Lucy Maud Montgomery has a way with words.
“In what ethereal dances,
By what eternal streams”
Oh, why does it hurt when you look at nature? Why do the most beautiful things hurt? How can pain be so pleasurable? Is it because one knows the beauty will fade, or is it because one knows they might not see it again?
After having devoured ‘Pat of Silver Bush’, a beautiful novel penned by L. M. Montgomery, my heart has been broken into tiny, little pieces, gently mended back by lovely descriptions of nature and wildlife. Pat Gardiner, the protagonist, loves her family home, Silver Bush, more than anything else, no matter in morning rose or blue crystal night. But such love for a place is only found in fiction… and so rarely in reality. While Pat wishes every flower in her garden a good night before retiring to slumber, we scatter our rubbish on our roseate grounds. While Pat cries when a single old tree is cut down, we casually throw paper balls into bins, trying to beat our rival in a murderous version of basketball. And while Pat basks in autumnal sunshine and bathes in delicious, silver moonshine, we sit in our cars, looking up at the grey skies before remarking ‘oh, there goes good ol’ climate change again!’. Not all of us do that of course, but some do… and that’s enough for Mother Nature to be hit by an inevitable, fatal cancer.
Remember, remember the 3rd of March! The whole ‘remember, remember’ thing is usually used for students to remember about the Gunpowder Plot, but that’s not the point. What I am asking you to do is remember a day that celebrates wildlife! World Wildlife Day, celebrated annually on the 3rd of March.
Now, though Pat Gardiner loathes history, I am sure, fellow reader, you don’t, so let me entertain you with some…
On 20th December 2013, at the United Nations General Assembly, (much more conveniently known as UNGA), the 68th session produced a fruitful result… the proclamation of World Wildlife Day! On every 3rd of March, this day is celebrated to support the conserving and recovering of species and our beloved ecosystem. This year’s theme for World Wildlife Day is ‘recovering key species for ecosystem restoration’, and focuses on conserving endangered species of wild flora and fauna, and to quickly invent and implement more solutions to protect them.
As claimed by the IUCN (short for the International Union for Conservation of Nature), over 8400 species of wild flora and fauna are in critical condition, and are dangerously endangered. In case, fellow reader, you did not realise, without these species, life on Earth is threatened. Just like how when one leaves, its departure threatens its loved ones’ joy. Not only do global economies depend on wildlife, our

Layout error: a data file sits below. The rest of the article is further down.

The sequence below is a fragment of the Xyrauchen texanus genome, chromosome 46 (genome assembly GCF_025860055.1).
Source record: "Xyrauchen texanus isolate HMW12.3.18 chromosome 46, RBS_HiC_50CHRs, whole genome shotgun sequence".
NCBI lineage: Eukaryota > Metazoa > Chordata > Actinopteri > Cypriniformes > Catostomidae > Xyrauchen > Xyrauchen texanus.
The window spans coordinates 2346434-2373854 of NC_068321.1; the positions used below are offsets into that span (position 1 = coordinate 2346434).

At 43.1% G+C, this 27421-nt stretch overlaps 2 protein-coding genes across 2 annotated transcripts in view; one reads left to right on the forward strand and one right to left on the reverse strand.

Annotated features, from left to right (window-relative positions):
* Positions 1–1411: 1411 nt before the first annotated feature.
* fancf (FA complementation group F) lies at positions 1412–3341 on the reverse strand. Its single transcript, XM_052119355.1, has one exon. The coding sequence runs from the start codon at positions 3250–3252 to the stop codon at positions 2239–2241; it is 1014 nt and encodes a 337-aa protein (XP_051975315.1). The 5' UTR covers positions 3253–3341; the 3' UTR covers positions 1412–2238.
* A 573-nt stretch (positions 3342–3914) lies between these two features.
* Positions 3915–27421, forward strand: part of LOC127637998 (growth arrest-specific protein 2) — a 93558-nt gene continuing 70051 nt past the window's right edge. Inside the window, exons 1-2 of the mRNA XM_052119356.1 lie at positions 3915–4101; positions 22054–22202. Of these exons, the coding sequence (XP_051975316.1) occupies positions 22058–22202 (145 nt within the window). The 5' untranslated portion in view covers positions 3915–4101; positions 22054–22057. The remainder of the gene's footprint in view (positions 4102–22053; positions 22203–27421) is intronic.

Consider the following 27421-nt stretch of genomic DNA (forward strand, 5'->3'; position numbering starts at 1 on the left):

many more things
Long story short, the absence of wildlife will be felt severely by humanity.
Thus, this year, World Wildlife Day strives to push the debate towards the importance of mitigating the fate of endangered species, in the hopes to protect habitats and biodiversity and promote sustainability.
Oh, but what can I do on World Wildlife Day?
Warning: The following suggestion has been repeated by many authors, written by many pens, typed on many keyboards. On World Wildlife Day, well, you can… use your voice.
At first, it seems awfully over-suggested and might be challenging to some, using your voice offers many advantages indeed. You know… at first, Pat Gardiner hated change, and when it came for her Aunt Hazel to be married, she sobbed over it for a week… till she got caught up in the excitement, saw her delightful flower-girl dress and after a while, couldn’t imagine her aunt not being married! It goes to show that there is always a bright side to everything. When you use your voice, there will always be an echo (figuratively) and that echo can spread further than you think. There are more than 7 billion people in this world, so there will always be plenty more to influence! The more conscious people are, the better the world.
Additionally, you can use your voice in many ways. You can protest for change with a loudspeaker or you can write articles about the environment or you can quietly spread awareness through texts or posters. Whatever way you choose, note that a little goes a long way. Similar to how the glittering brook near Silver Bush leads to many oceans.
Moving on, you can also get to know more about the species in your area. Which of them are facing threats? Are there any initiatives working on this issue? You can either familiarise yourself with the efforts and solutions being led by conservationists or the community or initiate something yourself! A school event? A fundraiser? A social media campaign? Where does your mind take you?
If you want to know what the UN is doing, join the World Wildlife Day 2022 Virtual Global event: https://wildlifeday.org/sites/default/files/sites/default/files/WWD2022_Preliminary_Agenda_v6.pdf
Pat Gardiner was as much friends with Silver Bush as she was with Bets Wilcox or Hilary “Jingles” Gordon. We must remember to be friends with our home too. For though we might feel as if we don’t belong anywhere… we always belong in the world… as much as Pat belonged in Silver Bush.
Silver Bush is the world, the residing Gardiners are its 7.9 billion citizens, and just like how Judy Plum (the housekeeper) might say, the Gardiners always put their duty first!